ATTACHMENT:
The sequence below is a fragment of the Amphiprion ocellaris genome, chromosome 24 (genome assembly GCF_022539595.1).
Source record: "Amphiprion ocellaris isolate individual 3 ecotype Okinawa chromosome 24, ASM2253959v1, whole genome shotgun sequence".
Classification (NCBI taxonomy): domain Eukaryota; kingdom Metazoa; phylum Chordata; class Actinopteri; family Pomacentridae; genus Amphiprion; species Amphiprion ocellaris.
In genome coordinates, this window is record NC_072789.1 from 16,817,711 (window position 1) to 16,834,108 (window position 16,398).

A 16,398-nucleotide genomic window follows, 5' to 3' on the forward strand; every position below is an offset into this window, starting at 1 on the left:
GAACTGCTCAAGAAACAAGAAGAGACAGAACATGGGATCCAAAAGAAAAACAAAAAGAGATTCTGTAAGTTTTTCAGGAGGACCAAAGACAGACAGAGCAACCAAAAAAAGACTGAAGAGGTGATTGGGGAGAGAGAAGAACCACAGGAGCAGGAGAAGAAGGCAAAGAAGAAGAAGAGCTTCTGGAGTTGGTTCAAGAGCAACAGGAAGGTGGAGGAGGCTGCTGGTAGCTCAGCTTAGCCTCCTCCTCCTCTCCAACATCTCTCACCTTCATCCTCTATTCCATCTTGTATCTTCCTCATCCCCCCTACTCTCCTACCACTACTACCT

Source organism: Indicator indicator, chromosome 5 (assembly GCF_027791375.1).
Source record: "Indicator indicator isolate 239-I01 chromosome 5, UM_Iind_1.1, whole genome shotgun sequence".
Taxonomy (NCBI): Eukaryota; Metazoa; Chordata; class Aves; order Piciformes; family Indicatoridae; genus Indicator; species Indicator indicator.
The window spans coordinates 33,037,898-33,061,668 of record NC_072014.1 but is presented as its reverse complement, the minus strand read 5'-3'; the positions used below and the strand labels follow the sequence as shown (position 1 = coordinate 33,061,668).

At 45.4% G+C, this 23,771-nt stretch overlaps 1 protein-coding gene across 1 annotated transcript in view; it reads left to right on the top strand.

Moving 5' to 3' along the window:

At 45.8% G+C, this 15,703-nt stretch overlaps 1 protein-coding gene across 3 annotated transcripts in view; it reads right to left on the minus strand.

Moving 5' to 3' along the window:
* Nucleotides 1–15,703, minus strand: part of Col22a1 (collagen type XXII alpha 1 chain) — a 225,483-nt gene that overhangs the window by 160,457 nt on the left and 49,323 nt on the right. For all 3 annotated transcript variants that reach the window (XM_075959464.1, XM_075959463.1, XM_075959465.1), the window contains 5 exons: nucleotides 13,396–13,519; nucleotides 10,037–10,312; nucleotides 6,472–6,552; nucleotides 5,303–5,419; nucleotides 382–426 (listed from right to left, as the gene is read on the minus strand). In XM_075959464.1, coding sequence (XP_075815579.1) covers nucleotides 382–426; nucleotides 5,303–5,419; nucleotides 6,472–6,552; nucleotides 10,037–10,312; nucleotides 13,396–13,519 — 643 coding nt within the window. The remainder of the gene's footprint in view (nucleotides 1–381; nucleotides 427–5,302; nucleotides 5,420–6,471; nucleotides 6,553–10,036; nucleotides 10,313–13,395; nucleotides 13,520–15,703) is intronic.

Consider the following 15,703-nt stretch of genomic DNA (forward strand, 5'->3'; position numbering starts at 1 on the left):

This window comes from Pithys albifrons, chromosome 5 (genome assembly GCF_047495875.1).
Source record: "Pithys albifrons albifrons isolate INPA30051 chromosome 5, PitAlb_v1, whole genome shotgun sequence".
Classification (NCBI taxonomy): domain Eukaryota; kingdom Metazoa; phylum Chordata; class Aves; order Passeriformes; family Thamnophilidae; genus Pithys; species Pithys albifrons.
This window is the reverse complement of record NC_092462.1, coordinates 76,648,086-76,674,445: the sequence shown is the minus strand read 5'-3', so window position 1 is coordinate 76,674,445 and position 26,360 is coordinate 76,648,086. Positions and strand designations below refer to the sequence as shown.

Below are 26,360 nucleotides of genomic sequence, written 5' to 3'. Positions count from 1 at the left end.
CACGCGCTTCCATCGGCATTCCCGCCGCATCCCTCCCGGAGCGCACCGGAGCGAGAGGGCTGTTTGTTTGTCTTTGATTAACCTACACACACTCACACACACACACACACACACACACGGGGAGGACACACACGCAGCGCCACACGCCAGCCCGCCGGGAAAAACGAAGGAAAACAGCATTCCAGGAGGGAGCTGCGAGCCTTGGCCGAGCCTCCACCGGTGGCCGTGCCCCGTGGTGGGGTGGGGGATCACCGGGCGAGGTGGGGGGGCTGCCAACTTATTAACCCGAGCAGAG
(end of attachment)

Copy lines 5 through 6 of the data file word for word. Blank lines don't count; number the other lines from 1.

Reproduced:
A 16,398-nucleotide genomic window follows, 5' to 3' on the forward strand; every position below is an offset into this window, starting at 1 on the left:
GAACTGCTCAAGAAACAAGAAGAGACAGAACATGGGATCCAAAAGAAAAACAAAAAGAGATTCTGTAAGTTTTTCAGGAGGACCAAAGACAGACAGAGCAACCAAAAAAAGACTGAAGAGGTGATTGGGGAGAGAGAAGAACCACAGGAGCAGGAGAAGAAGGCAAAGAAGAAGAAGAGCTTCTGGAGTTGGTTCAAGAGCAACAGGAAGGTGGAGGAGGCTGCTGGTAGCTCAGCTTAGCCTCCTCCTCCTCTCCAACATCTCTCACCTTCATCCTCTATTCCATCTTGTATCTTCCTCATCCCCCCTACTCTCCTACCACTACTACCT